U.S. CitiesCity-Data Forum Index
Go Back   City-Data Forum > General Forums > Pets > Cats
 [Register]
Please register to participate in our discussions with 2 million other members - it's free and quick! Some forums can only be seen by registered members. After you create your account, you'll be able to customize options and access all our 15,000 new posts/day with fewer ads.
View detailed profile (Advanced) or search
site with Google Custom Search

Search Forums  (Advanced)
Reply Start New Thread
 
Old 02-09-2010, 02:52 PM
 
2,455 posts, read 5,262,979 times
Reputation: 1990

Advertisements

+2 rep!

Quote:
Originally Posted by wilson1010 View Post
This is a really important topic. There is a big difference in the way cats are handled when they get into the health care system than the way children are handled. With children, once they are seen your job is pretty much over. The doctors tell you exactly what is needed and then they actually do those things whether you want to or not. Even if you refuse, they will still get done. So the whole pediatric care system is on automatic pilot. So, all you have to do is show up.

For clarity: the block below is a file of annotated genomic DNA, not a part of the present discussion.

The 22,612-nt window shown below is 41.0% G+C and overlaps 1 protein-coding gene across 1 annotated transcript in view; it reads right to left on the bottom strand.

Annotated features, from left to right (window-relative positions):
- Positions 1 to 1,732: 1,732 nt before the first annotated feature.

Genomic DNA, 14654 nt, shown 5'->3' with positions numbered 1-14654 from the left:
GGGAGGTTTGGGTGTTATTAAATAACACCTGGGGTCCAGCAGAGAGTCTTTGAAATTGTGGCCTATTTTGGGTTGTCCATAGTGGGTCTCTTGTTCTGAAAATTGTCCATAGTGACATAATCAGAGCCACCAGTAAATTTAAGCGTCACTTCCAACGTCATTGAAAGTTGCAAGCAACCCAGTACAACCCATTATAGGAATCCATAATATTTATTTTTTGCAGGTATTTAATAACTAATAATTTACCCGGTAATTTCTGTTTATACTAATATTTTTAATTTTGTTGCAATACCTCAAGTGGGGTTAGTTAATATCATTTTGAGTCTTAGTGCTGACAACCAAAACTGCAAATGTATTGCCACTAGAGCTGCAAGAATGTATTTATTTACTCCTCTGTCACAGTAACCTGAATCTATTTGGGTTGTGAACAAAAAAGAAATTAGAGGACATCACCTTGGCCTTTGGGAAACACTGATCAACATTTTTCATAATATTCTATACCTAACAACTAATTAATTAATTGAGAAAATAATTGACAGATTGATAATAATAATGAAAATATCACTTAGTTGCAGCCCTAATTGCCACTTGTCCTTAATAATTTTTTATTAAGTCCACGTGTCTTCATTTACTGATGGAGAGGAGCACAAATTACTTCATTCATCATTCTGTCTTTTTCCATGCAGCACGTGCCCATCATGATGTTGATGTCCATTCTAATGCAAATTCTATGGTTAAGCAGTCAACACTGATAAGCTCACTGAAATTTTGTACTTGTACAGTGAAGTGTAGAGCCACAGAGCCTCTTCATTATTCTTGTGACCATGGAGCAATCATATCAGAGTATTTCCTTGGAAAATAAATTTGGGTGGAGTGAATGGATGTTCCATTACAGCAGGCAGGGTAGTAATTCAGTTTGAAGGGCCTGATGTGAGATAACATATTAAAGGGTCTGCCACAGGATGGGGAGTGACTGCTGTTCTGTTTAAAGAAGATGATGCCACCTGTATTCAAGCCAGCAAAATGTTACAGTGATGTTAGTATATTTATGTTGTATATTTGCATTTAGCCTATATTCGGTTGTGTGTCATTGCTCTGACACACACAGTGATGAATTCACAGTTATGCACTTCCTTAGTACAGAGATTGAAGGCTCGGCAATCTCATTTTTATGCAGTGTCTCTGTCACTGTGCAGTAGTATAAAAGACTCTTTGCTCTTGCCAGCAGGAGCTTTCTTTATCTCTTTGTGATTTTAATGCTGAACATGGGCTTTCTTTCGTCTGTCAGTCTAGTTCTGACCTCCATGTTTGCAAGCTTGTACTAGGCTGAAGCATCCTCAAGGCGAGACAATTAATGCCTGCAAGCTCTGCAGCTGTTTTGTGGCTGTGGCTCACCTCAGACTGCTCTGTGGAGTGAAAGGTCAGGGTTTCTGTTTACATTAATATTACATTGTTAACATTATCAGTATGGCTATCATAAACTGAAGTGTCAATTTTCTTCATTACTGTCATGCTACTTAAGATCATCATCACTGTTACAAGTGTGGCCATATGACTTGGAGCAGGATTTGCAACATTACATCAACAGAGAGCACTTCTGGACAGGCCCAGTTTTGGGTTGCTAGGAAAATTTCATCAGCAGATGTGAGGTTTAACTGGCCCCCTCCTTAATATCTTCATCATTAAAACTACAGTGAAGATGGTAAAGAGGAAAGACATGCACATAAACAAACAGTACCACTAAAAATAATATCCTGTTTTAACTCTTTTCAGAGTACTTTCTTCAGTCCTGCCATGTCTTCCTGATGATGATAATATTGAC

With your cat, its exactly the opposite. You have to make every decision, ask every question and insist on adequate information from a sometimes reluctant professional community. And, in the end, you can make a mistake by putting an animal down too early or under the wrong circumstances. Or getting the wrong or not enough treatment. And the little creatures are solely in your hands. Its is a great responsibility and takes a lot of care to get it right.

(lecture over)
Reply With Quote Quick reply to this message

 
Old 02-09-2010, 02:54 PM
 
Location: Wichita, KS
1,463 posts, read 3,439,398 times
Reputation: 922
i'M sorry to hear about the loss of Chloe. My thoughts are with you right now.
Reply With Quote Quick reply to this message
 
Old 02-24-2010, 12:25 PM
 
5 posts, read 58,929 times
Reputation: 20
Default Becoming educated about professional veterinary care